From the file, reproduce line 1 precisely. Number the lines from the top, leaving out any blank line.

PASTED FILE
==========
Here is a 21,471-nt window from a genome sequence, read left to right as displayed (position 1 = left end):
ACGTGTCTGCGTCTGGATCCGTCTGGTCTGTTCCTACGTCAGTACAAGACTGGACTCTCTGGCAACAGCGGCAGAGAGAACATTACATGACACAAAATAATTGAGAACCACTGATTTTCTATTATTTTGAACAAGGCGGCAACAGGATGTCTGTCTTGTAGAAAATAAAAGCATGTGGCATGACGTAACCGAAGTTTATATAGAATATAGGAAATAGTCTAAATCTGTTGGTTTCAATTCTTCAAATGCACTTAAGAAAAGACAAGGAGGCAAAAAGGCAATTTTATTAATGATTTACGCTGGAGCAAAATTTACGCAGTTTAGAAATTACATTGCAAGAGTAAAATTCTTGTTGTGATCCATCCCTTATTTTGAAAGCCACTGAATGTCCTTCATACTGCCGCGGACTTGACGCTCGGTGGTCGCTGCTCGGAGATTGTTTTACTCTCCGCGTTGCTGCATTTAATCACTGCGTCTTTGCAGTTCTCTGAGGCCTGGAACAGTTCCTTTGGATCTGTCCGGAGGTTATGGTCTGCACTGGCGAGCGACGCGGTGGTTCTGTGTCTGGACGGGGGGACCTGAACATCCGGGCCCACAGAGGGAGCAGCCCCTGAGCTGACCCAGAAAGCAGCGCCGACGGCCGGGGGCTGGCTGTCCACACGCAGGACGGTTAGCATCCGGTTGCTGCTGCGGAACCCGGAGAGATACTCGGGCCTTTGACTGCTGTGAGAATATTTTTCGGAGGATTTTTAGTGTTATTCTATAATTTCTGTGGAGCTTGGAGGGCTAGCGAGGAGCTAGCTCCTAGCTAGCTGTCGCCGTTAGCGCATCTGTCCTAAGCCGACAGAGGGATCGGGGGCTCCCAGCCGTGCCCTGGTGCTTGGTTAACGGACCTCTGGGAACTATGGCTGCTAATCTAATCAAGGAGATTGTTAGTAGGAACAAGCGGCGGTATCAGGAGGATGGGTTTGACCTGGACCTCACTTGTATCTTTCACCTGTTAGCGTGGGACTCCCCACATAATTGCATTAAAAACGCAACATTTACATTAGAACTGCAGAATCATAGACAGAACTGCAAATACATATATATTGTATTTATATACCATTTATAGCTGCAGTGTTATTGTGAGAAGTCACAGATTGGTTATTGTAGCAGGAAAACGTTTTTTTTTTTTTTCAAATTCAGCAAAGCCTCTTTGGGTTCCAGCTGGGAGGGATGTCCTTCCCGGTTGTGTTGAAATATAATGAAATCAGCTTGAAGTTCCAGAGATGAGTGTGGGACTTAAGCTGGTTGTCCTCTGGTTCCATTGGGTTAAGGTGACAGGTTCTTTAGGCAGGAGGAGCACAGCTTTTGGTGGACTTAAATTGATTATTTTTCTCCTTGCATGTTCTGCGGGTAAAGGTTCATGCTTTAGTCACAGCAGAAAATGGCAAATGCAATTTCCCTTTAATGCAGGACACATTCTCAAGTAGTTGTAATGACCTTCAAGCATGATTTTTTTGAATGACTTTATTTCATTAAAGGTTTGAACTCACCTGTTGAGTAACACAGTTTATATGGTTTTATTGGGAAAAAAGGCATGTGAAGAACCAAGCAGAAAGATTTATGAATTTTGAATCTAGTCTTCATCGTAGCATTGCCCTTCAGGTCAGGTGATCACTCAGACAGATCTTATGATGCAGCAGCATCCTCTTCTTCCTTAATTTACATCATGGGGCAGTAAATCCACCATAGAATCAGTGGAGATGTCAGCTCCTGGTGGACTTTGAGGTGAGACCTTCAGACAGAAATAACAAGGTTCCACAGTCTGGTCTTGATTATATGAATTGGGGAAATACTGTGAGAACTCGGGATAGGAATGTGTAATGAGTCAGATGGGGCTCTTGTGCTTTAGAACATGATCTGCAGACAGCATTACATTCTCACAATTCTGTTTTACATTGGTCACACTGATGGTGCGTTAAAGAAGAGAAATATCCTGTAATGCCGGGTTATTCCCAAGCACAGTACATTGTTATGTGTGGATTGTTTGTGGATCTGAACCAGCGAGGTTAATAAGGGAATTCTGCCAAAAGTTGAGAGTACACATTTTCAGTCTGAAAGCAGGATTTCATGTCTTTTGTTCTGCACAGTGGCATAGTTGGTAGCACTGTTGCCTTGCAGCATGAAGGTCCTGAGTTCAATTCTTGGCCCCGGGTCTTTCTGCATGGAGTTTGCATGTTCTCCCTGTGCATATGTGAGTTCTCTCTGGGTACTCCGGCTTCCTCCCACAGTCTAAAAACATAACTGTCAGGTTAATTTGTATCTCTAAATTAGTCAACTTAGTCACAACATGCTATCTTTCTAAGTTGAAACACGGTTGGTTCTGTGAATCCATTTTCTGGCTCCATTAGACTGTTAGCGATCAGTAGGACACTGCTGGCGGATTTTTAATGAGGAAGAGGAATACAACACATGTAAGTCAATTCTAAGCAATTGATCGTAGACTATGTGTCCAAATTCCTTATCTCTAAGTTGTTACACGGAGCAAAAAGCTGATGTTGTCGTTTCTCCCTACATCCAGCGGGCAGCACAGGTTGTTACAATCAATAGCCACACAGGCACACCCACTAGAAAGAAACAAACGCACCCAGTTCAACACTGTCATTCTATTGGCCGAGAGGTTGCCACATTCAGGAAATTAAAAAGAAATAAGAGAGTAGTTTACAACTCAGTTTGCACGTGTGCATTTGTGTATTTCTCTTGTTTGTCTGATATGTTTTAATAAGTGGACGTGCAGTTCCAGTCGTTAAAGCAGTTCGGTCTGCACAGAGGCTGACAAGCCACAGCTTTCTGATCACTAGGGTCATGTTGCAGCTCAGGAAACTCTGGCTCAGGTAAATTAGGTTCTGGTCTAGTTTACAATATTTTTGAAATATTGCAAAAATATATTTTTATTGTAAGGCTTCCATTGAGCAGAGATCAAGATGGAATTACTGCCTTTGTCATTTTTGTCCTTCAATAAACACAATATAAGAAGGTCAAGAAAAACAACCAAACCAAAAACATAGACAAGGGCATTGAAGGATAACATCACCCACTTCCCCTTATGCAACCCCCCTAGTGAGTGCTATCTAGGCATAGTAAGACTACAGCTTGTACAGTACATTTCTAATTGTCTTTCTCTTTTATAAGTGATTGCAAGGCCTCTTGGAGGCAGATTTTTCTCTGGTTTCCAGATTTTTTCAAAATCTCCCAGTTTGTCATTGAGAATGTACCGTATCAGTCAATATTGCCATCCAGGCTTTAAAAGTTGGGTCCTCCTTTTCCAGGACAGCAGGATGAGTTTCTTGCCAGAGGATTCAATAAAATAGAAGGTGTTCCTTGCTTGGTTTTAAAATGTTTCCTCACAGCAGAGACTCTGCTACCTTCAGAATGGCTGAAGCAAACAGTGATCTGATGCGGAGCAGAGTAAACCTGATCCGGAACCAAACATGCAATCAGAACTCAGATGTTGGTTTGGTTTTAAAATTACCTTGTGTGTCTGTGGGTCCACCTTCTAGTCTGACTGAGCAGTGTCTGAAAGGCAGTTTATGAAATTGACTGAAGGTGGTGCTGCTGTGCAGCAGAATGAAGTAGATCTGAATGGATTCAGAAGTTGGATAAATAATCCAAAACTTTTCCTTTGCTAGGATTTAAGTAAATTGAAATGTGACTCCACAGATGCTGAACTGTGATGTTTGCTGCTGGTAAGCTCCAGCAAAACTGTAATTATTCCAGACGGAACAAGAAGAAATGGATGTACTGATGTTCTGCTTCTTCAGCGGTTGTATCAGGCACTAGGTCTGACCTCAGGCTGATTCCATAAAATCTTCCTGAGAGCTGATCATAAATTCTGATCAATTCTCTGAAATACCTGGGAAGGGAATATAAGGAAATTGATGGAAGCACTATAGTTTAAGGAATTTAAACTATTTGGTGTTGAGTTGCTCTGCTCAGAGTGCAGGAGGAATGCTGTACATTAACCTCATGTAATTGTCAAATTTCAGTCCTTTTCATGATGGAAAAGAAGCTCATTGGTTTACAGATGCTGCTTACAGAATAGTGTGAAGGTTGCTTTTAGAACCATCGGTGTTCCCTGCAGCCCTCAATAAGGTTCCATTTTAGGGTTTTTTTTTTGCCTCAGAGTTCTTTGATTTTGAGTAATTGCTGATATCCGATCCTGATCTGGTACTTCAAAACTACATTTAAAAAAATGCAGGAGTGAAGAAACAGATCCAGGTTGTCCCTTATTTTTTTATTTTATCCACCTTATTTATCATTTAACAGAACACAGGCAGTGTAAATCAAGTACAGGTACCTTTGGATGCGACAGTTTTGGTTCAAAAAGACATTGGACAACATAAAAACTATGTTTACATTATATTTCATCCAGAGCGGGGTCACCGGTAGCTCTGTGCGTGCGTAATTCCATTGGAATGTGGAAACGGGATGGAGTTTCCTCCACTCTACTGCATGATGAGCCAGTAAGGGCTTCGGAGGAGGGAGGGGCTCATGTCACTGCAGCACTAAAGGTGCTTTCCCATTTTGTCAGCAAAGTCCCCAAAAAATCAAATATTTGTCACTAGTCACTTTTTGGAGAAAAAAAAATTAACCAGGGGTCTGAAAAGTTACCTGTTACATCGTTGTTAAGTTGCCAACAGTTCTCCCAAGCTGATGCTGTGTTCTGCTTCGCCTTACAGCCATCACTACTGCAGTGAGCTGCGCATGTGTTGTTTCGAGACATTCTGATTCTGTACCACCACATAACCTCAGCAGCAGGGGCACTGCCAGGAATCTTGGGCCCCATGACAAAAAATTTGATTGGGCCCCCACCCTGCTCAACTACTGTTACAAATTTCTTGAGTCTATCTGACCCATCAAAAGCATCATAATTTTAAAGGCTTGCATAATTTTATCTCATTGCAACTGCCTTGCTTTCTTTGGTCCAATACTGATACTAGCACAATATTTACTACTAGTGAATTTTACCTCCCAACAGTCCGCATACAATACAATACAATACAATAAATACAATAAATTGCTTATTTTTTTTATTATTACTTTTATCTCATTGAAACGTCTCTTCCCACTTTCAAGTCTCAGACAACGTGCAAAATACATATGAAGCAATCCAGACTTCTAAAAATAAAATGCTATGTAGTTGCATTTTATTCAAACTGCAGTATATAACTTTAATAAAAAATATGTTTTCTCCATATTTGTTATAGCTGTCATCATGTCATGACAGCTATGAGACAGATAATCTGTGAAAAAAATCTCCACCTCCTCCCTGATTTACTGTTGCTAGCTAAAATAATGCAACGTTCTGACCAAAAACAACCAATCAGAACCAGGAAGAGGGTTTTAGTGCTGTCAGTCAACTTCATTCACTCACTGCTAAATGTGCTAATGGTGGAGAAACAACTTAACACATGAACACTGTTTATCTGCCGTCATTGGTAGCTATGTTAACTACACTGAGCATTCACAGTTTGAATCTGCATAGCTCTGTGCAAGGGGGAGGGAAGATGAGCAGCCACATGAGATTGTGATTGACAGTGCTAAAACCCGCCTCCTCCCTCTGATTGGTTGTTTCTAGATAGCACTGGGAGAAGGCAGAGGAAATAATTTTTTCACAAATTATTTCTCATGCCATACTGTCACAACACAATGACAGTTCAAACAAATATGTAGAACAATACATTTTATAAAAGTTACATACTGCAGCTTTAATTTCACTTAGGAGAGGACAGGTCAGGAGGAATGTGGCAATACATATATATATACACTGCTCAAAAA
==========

Here is a 21,471-nt window from a genome sequence, read left to right as displayed (position 1 = left end):